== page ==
Her daddy repeated the chords, his fingers walking up and down the fret, picking out certain notes and holding on to others, pulling out the vibrato. He turned his head slightly into the light and she saw wetness on his cheek.
She bit down on her blanket and squeezed her eyes, her heart threatening to cave in and leave a dark hole in her chest. She wanted to leap out of her bed and run into his arms and have him tell her nothing was changing, that everything would go back to the way it was before and mommy and daddy would love each other again.
But a deeper fear held her back. A fear that he would only cry more and have nothing of comfort to say and then the emptiness she felt would only become more real. And she didn’t know how to live with that yet. Not yet.
He strummed the last chord of the song, the note swelling within the body of the guitar then slowly fading, deep and throaty. He sighed, his breath catching slightly as he stood up with creaky knees.
She watched him with large eyes as he turned and stepped back into the hall still carrying the guitar, the case forgotten and left in her room.
Her breath quickened as she stared at the empty case left open on her bedroom floor. It seemed to yawn open wider, its hinges creaking dangerously, threatening to snap.
“Daddy!” she whispered hoarsely, her voice caught in her constricted throat.
The guitar case trembled slightly, straining, leather squeaking, and then slammed shut with a loud hollow snap.
She pulled the blankets tight over her head and began to cry. “Daddy!” She sobbed, “Daddy! Put it back!”
She heard the guitar case creak open again and angrily slam shut. Finally, between sobs, she was able to catch her breath and screamed, “Daddy!” His heavy footsteps came running back down the hall to her room.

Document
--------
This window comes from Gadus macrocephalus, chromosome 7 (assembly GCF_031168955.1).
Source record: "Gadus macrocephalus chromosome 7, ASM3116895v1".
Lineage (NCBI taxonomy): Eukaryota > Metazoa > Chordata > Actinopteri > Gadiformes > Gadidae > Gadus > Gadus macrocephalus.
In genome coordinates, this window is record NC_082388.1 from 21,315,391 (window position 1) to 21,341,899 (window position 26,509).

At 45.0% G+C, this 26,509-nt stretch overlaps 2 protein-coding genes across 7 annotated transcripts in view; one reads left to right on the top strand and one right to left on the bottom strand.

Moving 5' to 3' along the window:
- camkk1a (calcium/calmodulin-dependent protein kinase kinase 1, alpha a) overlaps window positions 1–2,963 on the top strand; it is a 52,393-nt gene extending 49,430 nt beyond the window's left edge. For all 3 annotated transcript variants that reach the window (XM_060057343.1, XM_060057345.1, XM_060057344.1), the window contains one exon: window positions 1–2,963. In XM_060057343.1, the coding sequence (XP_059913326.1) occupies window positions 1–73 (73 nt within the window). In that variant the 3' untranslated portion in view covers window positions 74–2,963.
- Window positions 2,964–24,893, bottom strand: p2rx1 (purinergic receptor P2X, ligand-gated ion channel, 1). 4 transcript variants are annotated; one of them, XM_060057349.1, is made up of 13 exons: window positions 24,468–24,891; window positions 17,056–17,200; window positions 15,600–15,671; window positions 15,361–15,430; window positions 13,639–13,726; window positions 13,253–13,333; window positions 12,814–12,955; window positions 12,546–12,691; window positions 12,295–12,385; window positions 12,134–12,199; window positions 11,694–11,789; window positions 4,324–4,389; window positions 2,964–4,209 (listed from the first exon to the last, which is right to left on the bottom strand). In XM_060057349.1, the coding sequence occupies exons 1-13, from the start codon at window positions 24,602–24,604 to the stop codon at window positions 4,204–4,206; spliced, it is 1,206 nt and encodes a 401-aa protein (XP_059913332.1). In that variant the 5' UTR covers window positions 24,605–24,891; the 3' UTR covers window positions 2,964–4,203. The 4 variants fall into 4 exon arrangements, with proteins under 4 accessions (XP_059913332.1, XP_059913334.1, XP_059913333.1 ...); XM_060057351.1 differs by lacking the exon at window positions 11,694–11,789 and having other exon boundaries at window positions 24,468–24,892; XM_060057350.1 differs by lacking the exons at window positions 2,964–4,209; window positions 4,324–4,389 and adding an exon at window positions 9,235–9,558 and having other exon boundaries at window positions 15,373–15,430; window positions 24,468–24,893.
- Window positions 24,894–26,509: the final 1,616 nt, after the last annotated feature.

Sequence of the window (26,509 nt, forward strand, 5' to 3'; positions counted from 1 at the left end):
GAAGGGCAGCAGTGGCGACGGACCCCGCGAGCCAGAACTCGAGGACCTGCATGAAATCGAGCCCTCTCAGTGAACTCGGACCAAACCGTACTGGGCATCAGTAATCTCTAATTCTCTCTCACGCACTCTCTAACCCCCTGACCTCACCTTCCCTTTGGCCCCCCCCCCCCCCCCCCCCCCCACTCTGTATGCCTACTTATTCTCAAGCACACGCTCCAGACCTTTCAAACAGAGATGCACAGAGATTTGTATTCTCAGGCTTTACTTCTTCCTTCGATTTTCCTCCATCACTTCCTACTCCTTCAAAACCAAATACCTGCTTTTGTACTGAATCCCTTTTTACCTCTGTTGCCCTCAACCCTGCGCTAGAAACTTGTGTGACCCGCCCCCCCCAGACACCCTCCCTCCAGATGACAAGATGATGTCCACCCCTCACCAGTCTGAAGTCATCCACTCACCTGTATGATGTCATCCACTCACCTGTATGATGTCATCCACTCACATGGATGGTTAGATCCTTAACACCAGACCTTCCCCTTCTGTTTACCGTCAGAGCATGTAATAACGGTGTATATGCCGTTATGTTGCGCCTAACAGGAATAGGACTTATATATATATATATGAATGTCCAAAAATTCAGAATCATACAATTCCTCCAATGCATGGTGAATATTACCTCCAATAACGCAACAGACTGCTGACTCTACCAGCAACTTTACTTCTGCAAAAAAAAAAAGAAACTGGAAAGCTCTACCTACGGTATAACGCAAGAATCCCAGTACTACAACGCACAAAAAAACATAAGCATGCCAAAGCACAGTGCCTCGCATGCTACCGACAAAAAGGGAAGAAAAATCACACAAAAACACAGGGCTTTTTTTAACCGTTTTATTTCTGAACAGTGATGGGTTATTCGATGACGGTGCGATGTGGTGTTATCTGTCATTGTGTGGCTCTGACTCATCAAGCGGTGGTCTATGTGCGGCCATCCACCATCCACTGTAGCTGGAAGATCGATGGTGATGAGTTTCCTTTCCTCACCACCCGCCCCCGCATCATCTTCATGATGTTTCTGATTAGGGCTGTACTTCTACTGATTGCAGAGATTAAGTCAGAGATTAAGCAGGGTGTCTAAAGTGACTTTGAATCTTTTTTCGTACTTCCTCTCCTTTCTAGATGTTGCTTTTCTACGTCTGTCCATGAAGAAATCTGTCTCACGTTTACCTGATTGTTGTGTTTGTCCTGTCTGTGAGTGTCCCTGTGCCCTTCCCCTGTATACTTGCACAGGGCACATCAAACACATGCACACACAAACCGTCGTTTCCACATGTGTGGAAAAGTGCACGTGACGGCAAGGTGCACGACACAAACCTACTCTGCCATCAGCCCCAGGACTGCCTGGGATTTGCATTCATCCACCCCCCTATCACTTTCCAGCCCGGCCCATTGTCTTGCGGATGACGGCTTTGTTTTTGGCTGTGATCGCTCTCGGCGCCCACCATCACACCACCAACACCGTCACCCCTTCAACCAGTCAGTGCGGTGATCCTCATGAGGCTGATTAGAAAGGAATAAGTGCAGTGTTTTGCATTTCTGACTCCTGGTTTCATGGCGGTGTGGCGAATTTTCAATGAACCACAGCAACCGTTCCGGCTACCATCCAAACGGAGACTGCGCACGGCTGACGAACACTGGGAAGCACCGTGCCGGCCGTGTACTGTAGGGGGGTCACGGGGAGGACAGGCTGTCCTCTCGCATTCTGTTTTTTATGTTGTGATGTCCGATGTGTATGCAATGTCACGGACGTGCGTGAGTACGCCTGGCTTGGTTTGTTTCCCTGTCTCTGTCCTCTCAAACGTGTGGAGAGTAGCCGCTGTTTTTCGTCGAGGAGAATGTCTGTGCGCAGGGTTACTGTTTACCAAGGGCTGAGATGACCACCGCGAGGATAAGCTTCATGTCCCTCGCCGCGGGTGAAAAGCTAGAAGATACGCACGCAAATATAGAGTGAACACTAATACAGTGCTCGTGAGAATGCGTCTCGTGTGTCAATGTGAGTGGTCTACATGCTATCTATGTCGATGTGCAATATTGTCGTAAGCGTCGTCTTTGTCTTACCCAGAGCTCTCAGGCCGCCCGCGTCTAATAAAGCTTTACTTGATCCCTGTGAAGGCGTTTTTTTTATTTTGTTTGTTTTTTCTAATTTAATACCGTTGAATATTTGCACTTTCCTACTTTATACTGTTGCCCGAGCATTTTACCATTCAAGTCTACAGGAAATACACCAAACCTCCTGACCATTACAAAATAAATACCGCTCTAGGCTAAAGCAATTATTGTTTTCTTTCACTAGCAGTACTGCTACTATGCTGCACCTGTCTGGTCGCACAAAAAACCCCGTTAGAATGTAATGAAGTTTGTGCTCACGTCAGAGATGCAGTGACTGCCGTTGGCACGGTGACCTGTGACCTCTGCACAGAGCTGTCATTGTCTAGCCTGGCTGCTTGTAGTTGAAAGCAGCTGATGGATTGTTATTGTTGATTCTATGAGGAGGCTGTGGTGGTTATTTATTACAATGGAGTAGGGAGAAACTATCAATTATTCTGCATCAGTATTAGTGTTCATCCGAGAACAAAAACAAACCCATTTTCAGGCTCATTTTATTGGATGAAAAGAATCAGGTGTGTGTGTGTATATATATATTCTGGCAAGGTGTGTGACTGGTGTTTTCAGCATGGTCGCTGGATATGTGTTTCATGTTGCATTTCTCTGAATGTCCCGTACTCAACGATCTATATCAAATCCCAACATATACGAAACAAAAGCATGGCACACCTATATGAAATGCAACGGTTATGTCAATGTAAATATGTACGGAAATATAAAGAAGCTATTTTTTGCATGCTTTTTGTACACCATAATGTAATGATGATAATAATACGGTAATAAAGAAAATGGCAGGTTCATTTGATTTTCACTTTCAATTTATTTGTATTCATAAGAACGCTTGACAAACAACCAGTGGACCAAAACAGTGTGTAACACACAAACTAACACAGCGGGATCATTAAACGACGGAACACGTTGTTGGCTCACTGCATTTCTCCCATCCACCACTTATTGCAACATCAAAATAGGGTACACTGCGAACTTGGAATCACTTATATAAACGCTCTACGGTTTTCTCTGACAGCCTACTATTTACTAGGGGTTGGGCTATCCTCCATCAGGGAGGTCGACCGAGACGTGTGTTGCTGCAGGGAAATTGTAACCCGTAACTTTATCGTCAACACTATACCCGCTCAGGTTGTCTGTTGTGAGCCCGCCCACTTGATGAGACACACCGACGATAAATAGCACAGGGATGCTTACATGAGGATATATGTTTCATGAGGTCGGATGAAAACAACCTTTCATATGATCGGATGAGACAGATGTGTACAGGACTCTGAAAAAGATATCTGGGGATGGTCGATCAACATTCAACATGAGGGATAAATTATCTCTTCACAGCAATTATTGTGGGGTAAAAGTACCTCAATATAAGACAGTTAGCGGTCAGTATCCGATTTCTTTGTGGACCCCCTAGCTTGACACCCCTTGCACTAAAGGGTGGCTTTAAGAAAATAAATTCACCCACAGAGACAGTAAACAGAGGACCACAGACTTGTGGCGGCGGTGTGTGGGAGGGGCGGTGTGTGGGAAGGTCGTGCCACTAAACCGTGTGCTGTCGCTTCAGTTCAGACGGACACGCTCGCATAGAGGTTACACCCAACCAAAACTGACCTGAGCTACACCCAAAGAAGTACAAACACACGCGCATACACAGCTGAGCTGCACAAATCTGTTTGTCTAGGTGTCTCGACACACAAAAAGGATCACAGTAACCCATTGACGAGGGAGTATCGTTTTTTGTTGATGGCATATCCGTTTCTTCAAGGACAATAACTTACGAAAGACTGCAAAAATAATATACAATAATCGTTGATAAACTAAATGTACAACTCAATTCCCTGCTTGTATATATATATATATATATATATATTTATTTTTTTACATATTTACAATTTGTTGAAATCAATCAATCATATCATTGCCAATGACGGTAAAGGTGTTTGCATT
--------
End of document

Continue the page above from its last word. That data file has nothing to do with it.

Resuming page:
“Daddy, put it back! Put it back!” she sobbed.
He flicked on her bedroom light breaking the spell. “Helena? I’m so sorry. I didn’t mean to scare you.”
She sat up in bed, trying to stifle her sobs and rubbing her eyes. He came to the side of her bed, knelt down next to her and held her, brushing the hair out of her face. He searched her face and she noticed his eyes, although normally a bright glacial blue, had been dulled with exhaustion. “I’m so sorry.” he whispered. His sandy blonde beard brushed roughly against her cheek as he gave her a kiss.
She looked past him toward the guitar case, which was open and waiting. “Daddy,” she whispered back, and pointed at the case.
“I know, honey. I will, okay?”
He scooted over to the guitar case and laid the guitar back in as carefully as he had taken it out. “I’m sorry,” he whispered to the case, “I was very tired tonight and forgot.”
He looked back over his shoulder at her as she watched him, her blanket wrapped tightly around her shoulders. He tried to assure her with a little smile before he turned back to the guitar case.
“Truce, okay? We should be able to trust each other by now. See? Here she is, nice and safe and back in the case.” He ran his hands around the curves of the black leather lid, “Now stop scaring my daughter!” he growled, shutting the case and snapping the latches shut.